An ageing world
Population ageing is one of the most significant trends of the 21st century. One in eight people in the world are aged 60 or over. As long as fertility rates continue to decline and life expectancy continues to rise, older people will steadily increase as a proportion of the population. And while population ageing is a global phenomenon, it is progressing fastest in developing countries – including those with large youth populations.
The contributions of older persons to society are invaluable. Many such contributions cannot be measured in economic terms – such as caregiving, volunteering, and passing cultural traditions to younger generations. Older persons are also important as leaders, often playing a role in conflict resolution within families, in communities and even in emergency situations.
Yet they are also often vulnerable. They may have weak social support networks, lack income, or be subject to discrimination and abuse. Older women, in particular, are vulnerable to discrimination, social exclusion and denial of the right to inherit property. Women also tend to live longer than men, and may experience deepening poverty as they age.
Preserving the health, safety and independence of older persons
Although many elderly people are in good health, ageing is accompanied by biological changes that increase the risk of illness and disability. A life-cycle approach to health care – one that starts early, continues through the reproductive years and lasts into old age – is essential for the physical and emotional well-being of older persons, and, indeed, all people. Public policies and programmes should additionally address the needs of older impoverished people who cannot afford health care.
Age-friendly environments are also important to ensuring the safety, health and independence of older persons. Affordable housing and accessible transportation, for example, can help older persons remain active members of society. Exposing, investigating and preventing discrimination, abuse and violence against older people is also critical.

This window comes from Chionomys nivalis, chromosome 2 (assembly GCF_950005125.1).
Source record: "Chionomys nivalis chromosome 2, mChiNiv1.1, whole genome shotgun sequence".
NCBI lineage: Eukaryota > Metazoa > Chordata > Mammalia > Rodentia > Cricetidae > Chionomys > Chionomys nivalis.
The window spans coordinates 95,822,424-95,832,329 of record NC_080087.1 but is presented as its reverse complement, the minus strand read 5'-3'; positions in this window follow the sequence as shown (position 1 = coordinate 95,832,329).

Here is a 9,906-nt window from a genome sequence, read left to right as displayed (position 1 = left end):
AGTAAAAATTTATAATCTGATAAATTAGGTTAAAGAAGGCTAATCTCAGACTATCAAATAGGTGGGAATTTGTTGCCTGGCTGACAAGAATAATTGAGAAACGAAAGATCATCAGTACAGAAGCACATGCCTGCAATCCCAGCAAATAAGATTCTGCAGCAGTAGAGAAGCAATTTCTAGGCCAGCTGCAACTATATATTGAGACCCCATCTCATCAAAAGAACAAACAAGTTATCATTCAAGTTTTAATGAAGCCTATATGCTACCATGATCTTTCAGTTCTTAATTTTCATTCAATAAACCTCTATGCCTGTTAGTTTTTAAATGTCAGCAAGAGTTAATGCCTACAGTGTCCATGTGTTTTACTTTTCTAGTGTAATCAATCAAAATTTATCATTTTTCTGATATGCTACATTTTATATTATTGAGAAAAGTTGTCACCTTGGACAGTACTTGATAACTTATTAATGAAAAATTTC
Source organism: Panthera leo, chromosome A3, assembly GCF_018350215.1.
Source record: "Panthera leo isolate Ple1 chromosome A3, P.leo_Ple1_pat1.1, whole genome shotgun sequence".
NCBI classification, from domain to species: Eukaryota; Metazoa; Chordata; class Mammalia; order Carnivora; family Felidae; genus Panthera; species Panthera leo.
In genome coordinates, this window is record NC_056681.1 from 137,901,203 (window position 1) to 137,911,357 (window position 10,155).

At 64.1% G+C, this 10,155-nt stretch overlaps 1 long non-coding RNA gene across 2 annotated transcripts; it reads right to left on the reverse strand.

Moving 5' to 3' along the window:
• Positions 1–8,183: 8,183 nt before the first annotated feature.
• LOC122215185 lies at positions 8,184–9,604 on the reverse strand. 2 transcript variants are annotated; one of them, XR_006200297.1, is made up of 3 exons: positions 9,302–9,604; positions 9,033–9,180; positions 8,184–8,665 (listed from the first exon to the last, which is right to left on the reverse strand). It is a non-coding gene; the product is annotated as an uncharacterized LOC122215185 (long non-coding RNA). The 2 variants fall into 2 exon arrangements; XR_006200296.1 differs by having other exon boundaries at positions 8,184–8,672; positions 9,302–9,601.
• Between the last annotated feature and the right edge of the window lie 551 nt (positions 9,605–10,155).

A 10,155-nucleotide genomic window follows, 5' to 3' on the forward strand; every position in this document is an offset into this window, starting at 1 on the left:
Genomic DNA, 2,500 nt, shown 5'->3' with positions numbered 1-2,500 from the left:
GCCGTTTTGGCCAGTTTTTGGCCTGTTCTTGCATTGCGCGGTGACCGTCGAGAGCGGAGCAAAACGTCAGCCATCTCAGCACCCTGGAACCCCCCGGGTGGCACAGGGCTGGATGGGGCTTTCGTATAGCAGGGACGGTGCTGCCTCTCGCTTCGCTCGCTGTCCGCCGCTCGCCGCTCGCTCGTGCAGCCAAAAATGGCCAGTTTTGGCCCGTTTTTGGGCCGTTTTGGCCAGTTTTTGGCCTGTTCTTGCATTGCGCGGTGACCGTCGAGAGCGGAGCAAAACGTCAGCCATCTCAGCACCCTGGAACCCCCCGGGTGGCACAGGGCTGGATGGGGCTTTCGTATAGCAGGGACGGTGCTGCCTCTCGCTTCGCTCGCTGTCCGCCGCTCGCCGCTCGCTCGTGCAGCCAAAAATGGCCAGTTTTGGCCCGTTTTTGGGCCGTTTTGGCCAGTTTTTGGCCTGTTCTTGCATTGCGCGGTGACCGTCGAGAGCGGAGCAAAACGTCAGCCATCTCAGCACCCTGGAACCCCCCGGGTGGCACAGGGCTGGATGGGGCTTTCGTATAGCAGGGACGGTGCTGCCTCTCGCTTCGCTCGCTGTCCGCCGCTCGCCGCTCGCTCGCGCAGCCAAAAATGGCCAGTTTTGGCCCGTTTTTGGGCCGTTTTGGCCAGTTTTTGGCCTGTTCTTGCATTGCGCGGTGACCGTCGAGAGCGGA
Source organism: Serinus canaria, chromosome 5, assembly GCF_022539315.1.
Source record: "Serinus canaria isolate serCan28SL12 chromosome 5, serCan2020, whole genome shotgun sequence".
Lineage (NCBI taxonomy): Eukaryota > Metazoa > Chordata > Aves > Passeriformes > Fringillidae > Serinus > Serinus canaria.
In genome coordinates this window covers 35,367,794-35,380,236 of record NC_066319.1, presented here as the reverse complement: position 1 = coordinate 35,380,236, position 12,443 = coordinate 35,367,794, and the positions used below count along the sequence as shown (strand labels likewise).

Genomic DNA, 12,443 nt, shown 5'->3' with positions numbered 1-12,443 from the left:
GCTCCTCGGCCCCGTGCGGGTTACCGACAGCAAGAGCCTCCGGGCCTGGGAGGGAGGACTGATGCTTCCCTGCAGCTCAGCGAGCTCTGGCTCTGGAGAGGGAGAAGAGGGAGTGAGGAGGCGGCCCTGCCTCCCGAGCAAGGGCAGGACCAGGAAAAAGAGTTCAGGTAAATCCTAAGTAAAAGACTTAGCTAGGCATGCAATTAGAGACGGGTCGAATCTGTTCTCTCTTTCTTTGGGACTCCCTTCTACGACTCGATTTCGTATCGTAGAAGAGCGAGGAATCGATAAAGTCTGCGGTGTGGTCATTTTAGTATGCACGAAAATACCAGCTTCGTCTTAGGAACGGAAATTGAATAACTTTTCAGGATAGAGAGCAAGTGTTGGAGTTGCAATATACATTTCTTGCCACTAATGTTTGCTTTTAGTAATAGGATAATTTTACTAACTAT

Many older persons eventually require care, a responsibility that typically falls on their families. But declining fertility and rapid urbanization have changed traditional family relations, sometimes increasing burdens on the traditional family support network. As the number of older people grows, families will need support with caregiving. And it is increasingly important to ensure social protection for the elderly. Social pensions can reduce the poverty faced by too many older people, assisting not only older persons themselves but their entire households, even helping to break the intergenerational cycle of poverty. These pensions also empower older persons, and can help balance gender relations by providing both men and women with a source of income.
What is UNFPA doing?
UNFPA’s work focuses on five key areas: policy dialogue, capacity building, data collection, research and advocacy. UNFPA facilitates the development of evidence-based policies to ensure that older people’s issues are addressed. UNFPA also supports culture- and gender-sensitive research on population ageing, and raises awareness of the need to address the opportunities and challenges presented by this phenomenon.
UNFPA also collaborates with the International Institute on Ageing in Malta to address the challenges of population ageing, and to train policymakers in developing age-friendly policies and in implementing and monitoring the Madrid International Plan of Action on Ageing. This plan, adopted in 2002, aims to create a “society for all ages” in which people everywhere are able to age with security, dignity and their full rights.
Last updated 13 October 2015.